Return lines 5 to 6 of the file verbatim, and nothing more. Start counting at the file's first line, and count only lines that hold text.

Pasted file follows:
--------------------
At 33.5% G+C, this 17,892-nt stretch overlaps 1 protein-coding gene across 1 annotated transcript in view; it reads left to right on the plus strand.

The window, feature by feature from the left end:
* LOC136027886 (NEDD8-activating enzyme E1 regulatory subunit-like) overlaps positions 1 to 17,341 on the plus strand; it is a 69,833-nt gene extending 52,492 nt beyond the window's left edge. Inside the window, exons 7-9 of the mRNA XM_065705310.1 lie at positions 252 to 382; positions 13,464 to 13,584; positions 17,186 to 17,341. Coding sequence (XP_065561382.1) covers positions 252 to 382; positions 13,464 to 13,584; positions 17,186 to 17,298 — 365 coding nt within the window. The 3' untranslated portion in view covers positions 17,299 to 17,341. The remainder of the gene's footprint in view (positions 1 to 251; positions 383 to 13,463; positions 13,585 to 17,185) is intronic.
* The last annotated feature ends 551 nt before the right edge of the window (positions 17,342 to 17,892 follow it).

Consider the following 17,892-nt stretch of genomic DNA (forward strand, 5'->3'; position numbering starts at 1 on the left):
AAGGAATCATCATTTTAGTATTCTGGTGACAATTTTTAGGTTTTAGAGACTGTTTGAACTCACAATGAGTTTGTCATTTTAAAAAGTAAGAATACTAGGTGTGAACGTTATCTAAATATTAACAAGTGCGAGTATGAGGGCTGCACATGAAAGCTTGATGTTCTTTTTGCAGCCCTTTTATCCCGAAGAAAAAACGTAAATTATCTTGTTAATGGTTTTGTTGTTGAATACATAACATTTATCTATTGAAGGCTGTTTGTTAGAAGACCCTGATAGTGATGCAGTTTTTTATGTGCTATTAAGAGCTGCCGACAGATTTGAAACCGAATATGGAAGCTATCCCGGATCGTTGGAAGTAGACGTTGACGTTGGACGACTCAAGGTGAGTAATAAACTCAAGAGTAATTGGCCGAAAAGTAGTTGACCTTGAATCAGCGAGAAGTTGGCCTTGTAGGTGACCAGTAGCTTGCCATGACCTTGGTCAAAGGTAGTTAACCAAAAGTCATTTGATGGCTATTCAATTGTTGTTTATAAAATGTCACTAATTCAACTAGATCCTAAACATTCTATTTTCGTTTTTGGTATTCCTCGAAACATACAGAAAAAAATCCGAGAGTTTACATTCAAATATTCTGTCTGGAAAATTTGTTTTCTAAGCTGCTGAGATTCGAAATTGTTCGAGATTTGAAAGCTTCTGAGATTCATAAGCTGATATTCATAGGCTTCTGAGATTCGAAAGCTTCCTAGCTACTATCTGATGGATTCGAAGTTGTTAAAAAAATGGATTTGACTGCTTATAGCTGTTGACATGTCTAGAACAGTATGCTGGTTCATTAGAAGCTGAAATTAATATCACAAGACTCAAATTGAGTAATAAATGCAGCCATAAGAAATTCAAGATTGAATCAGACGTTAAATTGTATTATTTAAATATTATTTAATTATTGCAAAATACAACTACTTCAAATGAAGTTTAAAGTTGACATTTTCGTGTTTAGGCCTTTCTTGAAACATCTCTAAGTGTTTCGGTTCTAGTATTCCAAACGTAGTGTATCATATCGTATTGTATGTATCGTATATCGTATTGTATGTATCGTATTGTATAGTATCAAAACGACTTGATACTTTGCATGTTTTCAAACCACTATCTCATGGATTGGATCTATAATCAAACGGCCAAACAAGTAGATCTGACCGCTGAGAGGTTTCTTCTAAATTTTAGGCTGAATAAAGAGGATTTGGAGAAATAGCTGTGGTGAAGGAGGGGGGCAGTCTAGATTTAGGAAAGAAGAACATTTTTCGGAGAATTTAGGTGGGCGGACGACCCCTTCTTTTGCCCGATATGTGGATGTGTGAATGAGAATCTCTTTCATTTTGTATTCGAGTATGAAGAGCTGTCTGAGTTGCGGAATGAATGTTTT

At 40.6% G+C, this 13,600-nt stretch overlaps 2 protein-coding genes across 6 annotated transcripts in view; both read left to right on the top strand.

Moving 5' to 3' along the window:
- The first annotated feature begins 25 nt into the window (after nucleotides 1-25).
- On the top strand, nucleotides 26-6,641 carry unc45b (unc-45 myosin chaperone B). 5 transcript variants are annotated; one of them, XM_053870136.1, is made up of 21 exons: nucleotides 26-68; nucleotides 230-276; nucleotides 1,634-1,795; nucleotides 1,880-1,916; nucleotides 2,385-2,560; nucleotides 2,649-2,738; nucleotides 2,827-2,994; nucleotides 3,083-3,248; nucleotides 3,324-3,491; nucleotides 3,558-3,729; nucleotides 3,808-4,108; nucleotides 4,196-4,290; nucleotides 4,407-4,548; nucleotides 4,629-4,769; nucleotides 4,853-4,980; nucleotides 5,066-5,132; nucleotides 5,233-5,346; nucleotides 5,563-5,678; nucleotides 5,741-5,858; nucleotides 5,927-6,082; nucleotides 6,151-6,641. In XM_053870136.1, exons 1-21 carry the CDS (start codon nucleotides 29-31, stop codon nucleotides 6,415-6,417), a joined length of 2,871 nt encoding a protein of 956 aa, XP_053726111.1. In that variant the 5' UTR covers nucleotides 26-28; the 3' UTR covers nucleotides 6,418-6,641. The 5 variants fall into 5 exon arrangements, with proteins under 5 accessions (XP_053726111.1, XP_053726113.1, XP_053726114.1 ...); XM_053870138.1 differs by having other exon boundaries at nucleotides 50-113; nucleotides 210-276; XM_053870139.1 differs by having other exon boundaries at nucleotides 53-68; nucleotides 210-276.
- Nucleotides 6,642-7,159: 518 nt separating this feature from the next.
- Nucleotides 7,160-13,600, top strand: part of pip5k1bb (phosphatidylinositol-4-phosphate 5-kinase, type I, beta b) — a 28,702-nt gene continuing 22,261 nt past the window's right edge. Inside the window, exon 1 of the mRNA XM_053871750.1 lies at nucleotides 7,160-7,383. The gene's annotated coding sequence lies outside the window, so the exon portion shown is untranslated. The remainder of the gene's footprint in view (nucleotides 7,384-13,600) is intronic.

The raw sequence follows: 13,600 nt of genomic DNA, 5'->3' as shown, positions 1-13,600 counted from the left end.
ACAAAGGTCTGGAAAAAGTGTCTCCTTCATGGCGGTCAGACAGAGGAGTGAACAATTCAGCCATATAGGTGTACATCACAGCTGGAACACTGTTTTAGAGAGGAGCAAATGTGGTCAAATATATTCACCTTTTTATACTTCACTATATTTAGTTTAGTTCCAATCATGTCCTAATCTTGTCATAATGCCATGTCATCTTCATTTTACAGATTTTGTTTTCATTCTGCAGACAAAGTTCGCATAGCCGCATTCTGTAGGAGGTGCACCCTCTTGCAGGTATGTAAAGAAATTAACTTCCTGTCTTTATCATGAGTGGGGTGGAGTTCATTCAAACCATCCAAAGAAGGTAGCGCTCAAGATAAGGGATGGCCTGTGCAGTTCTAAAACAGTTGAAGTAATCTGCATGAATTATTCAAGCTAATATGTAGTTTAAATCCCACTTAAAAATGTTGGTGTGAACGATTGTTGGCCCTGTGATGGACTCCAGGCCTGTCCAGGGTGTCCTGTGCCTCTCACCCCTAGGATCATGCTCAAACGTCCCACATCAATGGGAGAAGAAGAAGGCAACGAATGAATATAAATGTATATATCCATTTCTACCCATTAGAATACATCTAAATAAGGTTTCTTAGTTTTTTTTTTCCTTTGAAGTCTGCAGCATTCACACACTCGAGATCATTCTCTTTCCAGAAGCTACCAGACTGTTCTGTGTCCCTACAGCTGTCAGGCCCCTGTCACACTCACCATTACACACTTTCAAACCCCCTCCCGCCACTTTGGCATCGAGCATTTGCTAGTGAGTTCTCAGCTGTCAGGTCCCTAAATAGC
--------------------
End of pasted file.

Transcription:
Consider the following 17,892-nt stretch of genomic DNA (forward strand, 5'->3'; position numbering starts at 1 on the left):
AAGGAATCATCATTTTAGTATTCTGGTGACAATTTTTAGGTTTTAGAGACTGTTTGAACTCACAATGAGTTTGTCATTTTAAAAAGTAAGAATACTAGGTGTGAACGTTATCTAAATATTAACAAGTGCGAGTATGAGGGCTGCACATGAAAGCTTGATGTTCTTTTTGCAGCCCTTTTATCCCGAAGAAAAAACGTAAATTATCTTGTTAATGGTTTTGTTGTTGAATACATAACATTTATCTATTGAAGGCTGTTTGTTAGAAGACCCTGATAGTGATGCAGTTTTTTATGTGCTATTAAGAGCTGCCGACAGATTTGAAACCGAATATGGAAGCTATCCCGGATCGTTGGAAGTAGACGTTGACGTTGGACGACTCAAGGTGAGTAATAAACTCAAGAGTAATTGGCCGAAAAGTAGTTGACCTTGAATCAGCGAGAAGTTGGCCTTGTAGGTGACCAGTAGCTTGCCATGACCTTGGTCAAAGGTAGTTAACCAAAAGTCATTTGATGGCTATTCAATTGTTGTTTATAAAATGTCACTAATTCAACTAGATCCTAAACATTCTATTTTCGTTTTTGGTATTCCTCGAAACATACAGAAAAAAATCCGAGAGTTTACATTCAAATATTCTGTCTGGAAAATTTGTTTTCTAAGCTGCTGAGATTCGAAATTGTTCGAGATTTGAAAGCTTCTGAGATTCATAAGCTGATATTCATAGGCTTCTGAGATTCGAAAGCTTCCTAGCTACTATCTGATGGATTCGAAGTTGTTAAAAAAATGGATTTGACTGCTTATAGCTGTTGACATGTCTAGAACAGTATGCTGGTTCATTAGAAGCTGAAATTAATATCACAAGACTCAAATTGAGTAATAAATGCAGCCATAAGAAATTCAAGATTGAATCAGACGTTAAATTGTATTATTTAAATATTATTTAATTATTGCAAAATACAACTACTTCAAATGAAGTTTAAAGTTGACATTTTCGTGTTTAGGCCTTTCTTGAAACATCTCTAAGTGTTTCGGTTCTAGTATTCCAAACGTAGTGTATCATATCGTATTGTATGTATCGTATATCGTATTGTATGTATCGTATTGTATAGTATCAAAACGACTTGATACTTTGCATGTTTTCAAACCACTATCTCATGGATTGGATCTATAATCAAACGGCCAAACAAGTAGATCTGACCGCTGAGAGGTTTCTTCTAAATTTTAGGCTGAATAAAGAGGATTTGGAGAAATAGCTGTGGTGAAGGAGGGGGGCAGTCTAGATTTAGGAAAGAAGAACATTTTTCGGAGAATTTAGGTGGGCGGACGACCCCTTCTTTTGCCCGATATGTGGATGTGTGAATGAGAATCTCTTTCATTTTGTATTCGAGTATGAAGAGCTGTCTGAGTTGCGGAATGAATGTTTT